Many of the dyes used by Anglo-Saxon dyers will fix adequately without a mordant and I think it is likely that many fibres would have been dyed in this way. Some textile fragments from the period show evidence of an alum mordant and mineral alum from the Mediterranean was probably used during the later Anglo-Saxon period. However, there is some doubt as to whether this mineral alum would have been available earlier in the period, so alternative mordants may have been used, such as aluminium extracted from clubmosses. Plants rich in tannins, such as oak galls and blackberry leaves and shoots, may also have been used as mordants.

In my experiments I tested most dyes in the following ways:

  • Without a mordant
  • With a 10% mineral alum mordant
  • With alum extracted from clubmoss
  • With a tannin mordant (from oak galls or bramble/blackberry leaves and twigs)
  • With an iron mordant / use of an iron pot

As clubmosses are rare in Britain, I would not advocate their use, except in very small quantities for experimental purposes. For my tests I used the following recipe for clubmoss as a mordant:

Use 200% clubmoss (Lycopodium spp), chop it up and put it into a pot filled with water, then heat to 40C. Hold at this temperature for 3 days. On the fourth day boil it up briefly and then strain off the liquid. Add the fibres to be mordanted, heat slowly to 40C and then allow to cool  Repeat this process daily for 3 days. Then remove the fibres and squeeze the excess liquid back into the solution, which can be re-used once. In order to be sure that aluminium had been extracted and then absorbed by the fibres, I used fibres mordanted with 10% mineral alum and unmordanted fibres as “controls” in the dyebath. The results were particularly clear with madder dye – the unmordanted fibres dyed to a coral shade but both the alum-mordanted and the clubmoss mordanted fibres dyed to an almost identical red shade.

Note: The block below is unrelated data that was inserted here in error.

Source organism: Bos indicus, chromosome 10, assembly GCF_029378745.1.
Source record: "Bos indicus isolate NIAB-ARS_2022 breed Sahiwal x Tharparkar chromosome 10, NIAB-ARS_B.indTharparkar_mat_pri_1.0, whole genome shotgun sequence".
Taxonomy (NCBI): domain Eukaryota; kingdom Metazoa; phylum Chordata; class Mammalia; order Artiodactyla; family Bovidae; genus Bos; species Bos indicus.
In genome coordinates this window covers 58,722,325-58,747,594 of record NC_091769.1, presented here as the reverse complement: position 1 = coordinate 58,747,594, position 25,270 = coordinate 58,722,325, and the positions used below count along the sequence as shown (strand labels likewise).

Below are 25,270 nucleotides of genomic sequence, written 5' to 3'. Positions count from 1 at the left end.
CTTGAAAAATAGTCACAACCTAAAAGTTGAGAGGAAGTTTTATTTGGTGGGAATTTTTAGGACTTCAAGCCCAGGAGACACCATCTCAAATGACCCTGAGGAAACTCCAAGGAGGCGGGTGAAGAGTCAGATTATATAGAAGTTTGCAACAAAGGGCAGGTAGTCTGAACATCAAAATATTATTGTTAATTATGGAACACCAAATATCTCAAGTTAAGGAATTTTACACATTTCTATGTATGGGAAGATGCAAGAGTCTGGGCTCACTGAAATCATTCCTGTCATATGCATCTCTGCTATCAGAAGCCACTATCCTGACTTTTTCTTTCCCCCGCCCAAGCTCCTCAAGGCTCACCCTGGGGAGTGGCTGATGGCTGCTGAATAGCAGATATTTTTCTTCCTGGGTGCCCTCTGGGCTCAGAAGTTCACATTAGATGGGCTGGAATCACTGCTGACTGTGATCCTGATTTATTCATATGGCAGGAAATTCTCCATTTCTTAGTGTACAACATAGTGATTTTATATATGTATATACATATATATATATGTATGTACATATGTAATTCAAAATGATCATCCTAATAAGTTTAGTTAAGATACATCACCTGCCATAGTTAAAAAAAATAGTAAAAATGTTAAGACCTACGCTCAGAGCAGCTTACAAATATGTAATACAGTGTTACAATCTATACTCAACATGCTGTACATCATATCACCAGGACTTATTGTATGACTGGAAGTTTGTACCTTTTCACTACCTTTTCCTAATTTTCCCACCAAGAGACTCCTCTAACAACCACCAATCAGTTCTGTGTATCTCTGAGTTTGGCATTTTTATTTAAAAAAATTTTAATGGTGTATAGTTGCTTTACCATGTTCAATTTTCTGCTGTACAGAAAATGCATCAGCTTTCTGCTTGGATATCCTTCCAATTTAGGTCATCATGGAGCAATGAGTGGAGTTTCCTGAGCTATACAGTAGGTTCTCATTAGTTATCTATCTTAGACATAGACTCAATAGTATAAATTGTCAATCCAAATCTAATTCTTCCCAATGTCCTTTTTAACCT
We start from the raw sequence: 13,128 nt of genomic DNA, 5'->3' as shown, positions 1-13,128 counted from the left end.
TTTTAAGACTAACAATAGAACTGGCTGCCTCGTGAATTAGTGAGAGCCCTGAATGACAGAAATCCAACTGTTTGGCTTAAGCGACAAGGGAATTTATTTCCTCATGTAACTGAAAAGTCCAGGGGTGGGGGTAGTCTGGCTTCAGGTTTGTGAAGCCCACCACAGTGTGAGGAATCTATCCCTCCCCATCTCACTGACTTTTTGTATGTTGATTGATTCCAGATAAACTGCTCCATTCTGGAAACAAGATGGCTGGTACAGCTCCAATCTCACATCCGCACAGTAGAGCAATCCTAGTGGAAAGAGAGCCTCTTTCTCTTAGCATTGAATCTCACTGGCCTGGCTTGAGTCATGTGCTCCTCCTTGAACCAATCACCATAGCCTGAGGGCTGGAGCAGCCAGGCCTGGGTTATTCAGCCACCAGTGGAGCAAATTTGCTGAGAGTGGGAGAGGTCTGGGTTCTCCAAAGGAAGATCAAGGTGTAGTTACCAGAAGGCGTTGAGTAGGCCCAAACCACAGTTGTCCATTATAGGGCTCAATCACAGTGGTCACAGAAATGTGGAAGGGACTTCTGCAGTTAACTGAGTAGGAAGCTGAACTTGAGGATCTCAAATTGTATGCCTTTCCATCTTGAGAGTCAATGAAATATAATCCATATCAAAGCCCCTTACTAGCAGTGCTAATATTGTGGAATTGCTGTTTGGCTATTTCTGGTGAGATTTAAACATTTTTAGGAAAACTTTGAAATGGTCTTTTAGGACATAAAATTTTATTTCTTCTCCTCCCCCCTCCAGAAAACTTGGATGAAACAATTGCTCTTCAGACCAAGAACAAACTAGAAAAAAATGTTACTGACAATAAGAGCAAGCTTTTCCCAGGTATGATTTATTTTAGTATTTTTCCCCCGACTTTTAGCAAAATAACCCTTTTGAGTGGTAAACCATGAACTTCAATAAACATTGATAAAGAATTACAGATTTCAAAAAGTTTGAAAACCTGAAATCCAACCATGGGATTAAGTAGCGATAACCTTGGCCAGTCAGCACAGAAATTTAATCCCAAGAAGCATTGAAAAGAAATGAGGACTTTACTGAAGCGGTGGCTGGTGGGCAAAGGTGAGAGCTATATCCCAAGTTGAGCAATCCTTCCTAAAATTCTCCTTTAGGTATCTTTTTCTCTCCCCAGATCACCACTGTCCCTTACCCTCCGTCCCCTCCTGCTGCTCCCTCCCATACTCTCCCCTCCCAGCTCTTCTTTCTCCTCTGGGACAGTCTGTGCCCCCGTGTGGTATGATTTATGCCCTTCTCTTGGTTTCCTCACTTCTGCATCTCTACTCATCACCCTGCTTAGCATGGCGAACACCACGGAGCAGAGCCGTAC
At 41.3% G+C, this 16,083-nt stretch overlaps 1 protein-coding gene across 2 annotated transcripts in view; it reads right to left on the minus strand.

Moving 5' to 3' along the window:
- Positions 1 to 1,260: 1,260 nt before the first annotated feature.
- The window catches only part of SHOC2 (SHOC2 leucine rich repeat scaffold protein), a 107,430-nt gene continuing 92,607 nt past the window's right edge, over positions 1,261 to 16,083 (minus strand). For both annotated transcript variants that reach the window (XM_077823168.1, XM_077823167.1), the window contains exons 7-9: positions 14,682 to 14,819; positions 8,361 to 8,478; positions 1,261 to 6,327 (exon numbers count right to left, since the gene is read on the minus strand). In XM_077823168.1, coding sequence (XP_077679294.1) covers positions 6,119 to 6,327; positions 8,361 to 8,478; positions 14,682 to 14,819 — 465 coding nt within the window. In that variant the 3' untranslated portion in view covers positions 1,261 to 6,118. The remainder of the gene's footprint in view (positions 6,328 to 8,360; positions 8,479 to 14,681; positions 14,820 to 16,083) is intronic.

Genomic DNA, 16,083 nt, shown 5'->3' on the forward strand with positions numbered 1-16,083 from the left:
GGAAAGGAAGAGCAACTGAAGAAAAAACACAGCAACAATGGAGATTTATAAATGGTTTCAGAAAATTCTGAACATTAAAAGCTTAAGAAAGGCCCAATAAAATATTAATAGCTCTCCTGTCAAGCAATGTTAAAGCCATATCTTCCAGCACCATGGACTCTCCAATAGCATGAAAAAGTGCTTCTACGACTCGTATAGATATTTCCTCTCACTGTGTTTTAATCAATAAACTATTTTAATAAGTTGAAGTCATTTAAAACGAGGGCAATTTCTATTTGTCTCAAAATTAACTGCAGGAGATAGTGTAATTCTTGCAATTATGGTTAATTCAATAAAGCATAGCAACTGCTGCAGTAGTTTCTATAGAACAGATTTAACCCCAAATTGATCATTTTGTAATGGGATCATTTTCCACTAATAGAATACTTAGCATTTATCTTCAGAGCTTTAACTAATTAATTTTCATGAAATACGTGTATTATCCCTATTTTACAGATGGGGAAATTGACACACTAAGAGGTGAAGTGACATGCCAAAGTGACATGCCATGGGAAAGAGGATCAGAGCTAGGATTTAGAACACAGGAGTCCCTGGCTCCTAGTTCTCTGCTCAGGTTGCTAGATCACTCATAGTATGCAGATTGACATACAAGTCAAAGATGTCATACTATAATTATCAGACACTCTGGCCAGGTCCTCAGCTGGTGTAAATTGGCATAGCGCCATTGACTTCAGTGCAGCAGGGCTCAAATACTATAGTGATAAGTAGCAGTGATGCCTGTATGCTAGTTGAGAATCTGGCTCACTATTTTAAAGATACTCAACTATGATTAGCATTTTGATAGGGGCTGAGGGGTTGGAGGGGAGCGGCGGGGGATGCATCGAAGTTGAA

In these tests I used 100% bramble/blackberry leaves and twigs as a tannin mordant. I simmered them for about one hour to extract the tannin, then strained off the liquid, added the fibres and simmered them for about 45 minutes, then left them in the liquid to cool overnight. (25% oak galls can be used instead of bramble leaves and twigs.)

I also experimented with the use of iron and wood-ash-water, which is alkaline, as colour modifiers after dyeing. It is also possible that stale urine may have been added to dyebaths and this would have increased alkalinity.

To make iron water, put some pieces of scrap iron or rusty nails in a large container with a well-fitting lid and fill it up with a solution of two parts water to one part clear vinegar. Leave the iron to steep in this solution for a week or two, until the solution is orange in colour. When you use the iron water, strain it through a fine-meshed sieve or a piece of muslin.

To make wood-ash water, put the ashes from a wood fire into a large glass or plastic container with a well-fitting lid. Fill up with water and leave the ashes to steep for a week or two, until the liquid is yellow in colour and feels slick or slimy to the touch. When you use the solution, pour or siphon it off without disturbing the ash sediment. Wood-ash water can be used as an alkaline modifier and as the source of alkali in woad vats. It can also be added to dyer’s broom and weld dyebaths to increase the depth of colour.

My experiments are intended to demonstrate some of the possible methods used by Anglo-Saxon dyers and to give an idea of the colour range they might have achieved. Although we don’t know exactly how early dyers worked, there is enough evidence to indicate that they would have been able to achieve a wide range of bright, rich colours from the relatively small number of dyes they used.

I will write about individual dyes in later posts.

Indigo workshop